As we sort through the public reaction to the possibility of "Game Of Shadows" reporters Mark Fainaru-Wada and Lance Williams heading to jail for their refusal to give up their sources, we have found something surprising: The vast majority of people we talk to about this who aren't reporters think they should absolutely go to jail. This was, to say the least, a shock: In the world of journalism, particularly sports journalism, Fainaru-Wada and Williams are heroes. But many people think they should spend some time in Maurice Clarett's world. And these aren't all angry Giants fans either. Far from it.

So what's the deal? Where's the disparity? The Bleacher Report attempts to state the anti-reporter viewpoint.

In the eyes of the American justice system, there is no difference between the two parties - and that's what makes the American justice system so great. Everyone is treated equally regardless of how much a sleazeball or saint one is thought to be.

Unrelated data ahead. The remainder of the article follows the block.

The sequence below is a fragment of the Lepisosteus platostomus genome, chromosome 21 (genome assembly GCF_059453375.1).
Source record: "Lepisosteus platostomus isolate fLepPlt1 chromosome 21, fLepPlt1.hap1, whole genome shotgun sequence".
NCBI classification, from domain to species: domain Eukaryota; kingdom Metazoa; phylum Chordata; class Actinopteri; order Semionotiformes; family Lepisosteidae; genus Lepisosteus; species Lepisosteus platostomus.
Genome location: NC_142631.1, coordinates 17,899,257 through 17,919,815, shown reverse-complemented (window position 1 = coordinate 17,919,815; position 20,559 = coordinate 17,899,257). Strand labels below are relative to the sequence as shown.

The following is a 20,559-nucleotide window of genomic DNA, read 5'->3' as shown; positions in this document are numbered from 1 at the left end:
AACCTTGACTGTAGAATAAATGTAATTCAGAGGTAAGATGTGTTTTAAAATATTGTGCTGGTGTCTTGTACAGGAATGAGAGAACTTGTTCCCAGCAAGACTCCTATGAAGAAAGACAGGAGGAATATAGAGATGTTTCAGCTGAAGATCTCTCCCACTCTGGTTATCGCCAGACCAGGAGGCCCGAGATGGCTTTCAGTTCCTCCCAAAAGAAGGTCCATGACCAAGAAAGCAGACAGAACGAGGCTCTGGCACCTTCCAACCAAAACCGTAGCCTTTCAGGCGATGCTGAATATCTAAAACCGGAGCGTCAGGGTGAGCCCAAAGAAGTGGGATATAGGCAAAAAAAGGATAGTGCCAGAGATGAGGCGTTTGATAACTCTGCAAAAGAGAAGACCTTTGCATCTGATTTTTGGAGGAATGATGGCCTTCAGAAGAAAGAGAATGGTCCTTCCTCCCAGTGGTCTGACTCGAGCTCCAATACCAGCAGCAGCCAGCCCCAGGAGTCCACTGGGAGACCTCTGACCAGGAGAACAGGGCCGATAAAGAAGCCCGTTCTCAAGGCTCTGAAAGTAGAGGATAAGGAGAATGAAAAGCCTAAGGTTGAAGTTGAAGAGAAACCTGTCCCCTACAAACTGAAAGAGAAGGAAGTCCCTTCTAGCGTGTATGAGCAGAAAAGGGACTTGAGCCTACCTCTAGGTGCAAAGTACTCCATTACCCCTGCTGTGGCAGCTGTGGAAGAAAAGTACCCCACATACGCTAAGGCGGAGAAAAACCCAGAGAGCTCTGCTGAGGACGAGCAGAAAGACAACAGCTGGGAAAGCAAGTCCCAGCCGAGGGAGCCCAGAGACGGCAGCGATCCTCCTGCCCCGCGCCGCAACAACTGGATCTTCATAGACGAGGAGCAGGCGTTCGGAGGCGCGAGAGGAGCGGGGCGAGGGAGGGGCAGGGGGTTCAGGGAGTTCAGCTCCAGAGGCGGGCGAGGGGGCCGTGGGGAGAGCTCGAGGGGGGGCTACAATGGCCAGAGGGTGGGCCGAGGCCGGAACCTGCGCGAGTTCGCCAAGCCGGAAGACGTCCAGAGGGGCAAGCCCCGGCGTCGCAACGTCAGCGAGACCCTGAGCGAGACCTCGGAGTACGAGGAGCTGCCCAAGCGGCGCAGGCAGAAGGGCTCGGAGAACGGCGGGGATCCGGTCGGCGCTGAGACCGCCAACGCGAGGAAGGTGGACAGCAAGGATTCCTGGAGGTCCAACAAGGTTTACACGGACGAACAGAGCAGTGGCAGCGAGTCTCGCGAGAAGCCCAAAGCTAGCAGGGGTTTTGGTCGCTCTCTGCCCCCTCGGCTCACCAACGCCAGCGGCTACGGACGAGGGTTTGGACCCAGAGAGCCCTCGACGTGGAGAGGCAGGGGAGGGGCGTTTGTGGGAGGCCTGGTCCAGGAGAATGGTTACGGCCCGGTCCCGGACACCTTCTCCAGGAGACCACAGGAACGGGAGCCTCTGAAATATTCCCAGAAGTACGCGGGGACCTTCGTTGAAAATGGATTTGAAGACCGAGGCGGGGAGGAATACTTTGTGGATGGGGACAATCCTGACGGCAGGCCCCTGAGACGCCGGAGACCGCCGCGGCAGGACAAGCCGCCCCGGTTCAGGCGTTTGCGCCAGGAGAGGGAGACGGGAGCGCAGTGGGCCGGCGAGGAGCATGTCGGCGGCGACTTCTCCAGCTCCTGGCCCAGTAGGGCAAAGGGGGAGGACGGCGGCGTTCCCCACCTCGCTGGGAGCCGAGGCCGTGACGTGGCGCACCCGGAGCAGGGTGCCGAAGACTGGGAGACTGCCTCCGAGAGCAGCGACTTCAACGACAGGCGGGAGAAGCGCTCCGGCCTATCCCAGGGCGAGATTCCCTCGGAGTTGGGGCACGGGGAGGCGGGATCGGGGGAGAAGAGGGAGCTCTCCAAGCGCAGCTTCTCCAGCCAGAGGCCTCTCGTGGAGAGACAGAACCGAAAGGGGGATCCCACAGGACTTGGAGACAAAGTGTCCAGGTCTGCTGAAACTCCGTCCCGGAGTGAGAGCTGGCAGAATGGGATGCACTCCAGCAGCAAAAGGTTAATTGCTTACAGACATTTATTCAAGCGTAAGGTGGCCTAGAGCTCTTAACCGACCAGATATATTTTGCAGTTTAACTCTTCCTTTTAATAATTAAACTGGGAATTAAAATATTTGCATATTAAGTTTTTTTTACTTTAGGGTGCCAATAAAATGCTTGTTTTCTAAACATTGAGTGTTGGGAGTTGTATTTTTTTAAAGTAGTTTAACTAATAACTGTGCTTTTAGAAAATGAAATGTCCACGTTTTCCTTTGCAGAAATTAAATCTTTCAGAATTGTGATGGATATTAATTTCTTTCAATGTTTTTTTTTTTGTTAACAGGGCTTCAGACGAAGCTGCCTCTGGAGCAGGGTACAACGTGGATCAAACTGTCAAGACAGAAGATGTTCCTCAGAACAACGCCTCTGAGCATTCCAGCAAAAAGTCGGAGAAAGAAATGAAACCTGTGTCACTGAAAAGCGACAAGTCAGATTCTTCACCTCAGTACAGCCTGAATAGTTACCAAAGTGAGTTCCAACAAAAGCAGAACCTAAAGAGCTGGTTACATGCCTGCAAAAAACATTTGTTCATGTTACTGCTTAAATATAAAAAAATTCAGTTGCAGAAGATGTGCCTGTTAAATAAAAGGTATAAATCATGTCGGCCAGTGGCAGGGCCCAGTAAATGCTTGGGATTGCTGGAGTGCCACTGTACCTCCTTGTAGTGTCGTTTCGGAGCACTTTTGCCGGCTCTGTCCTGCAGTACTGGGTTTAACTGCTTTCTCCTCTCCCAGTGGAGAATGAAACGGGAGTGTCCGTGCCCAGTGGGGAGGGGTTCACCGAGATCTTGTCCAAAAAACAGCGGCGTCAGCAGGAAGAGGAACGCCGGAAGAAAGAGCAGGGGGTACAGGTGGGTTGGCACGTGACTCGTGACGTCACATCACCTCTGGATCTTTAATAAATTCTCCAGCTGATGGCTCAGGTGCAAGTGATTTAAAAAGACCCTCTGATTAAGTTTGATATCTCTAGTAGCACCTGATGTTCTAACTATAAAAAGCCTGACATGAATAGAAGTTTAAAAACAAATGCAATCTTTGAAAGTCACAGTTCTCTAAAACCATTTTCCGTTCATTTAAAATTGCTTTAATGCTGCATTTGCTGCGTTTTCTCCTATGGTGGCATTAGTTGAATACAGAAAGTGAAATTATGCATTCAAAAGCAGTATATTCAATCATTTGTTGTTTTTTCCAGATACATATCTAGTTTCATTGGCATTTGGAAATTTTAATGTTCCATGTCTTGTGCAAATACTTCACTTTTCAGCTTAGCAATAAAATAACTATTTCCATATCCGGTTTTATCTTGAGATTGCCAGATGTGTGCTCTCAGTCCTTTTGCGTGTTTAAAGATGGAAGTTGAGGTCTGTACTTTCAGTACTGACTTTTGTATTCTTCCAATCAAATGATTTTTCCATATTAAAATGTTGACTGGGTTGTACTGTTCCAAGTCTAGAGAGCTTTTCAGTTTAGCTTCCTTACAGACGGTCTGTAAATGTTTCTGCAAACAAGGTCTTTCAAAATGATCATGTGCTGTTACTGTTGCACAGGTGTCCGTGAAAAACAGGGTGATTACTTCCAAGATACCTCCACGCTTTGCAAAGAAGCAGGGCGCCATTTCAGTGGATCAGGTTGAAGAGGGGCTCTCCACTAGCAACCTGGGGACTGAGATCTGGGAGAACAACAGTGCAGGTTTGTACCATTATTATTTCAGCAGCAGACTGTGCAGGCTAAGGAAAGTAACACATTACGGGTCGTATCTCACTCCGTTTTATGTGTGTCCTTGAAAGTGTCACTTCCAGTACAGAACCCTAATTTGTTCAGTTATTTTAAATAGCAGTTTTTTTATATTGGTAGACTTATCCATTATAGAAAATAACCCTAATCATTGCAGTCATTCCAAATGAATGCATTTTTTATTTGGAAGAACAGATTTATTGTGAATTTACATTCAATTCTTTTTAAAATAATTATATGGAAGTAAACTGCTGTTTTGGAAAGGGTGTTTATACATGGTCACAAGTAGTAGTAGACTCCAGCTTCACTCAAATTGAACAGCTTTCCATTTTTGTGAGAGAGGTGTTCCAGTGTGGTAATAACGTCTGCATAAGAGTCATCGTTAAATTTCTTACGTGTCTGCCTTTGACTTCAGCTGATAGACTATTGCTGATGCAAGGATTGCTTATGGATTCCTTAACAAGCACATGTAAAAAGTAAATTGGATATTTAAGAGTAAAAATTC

Do you really think Jason Giambi would've admitted his usage of steroids if he had known his supposedly sealed testimony would later be leaked to the press? Would Barry Bonds have even copped to the "clear" and the "cream"? If we are ever to get to the bottom of this steroid problem, then we need people to testify, including players that are currently playing in the big leagues. If players believe that whatever they say behind closed doors will be leaked to the press and ultimately the public, they will never testify and we will never really get to the bottom of the problem.

We're not sure we necessarily agree, but yeah: We can at least understand where the sentiment is coming from. It used to be a badge of honor for a reporter to serve prison time to protect their sources. It seems perverse to punish the outstanding journalism of Fainaru-Wada and Williams ... but they wouldn't be the first reporters to go to prison to protect a source, and if they go, they won't be the last.

Memo To BALCO Writers: Don't Drop The Soap [The Bleacher Report]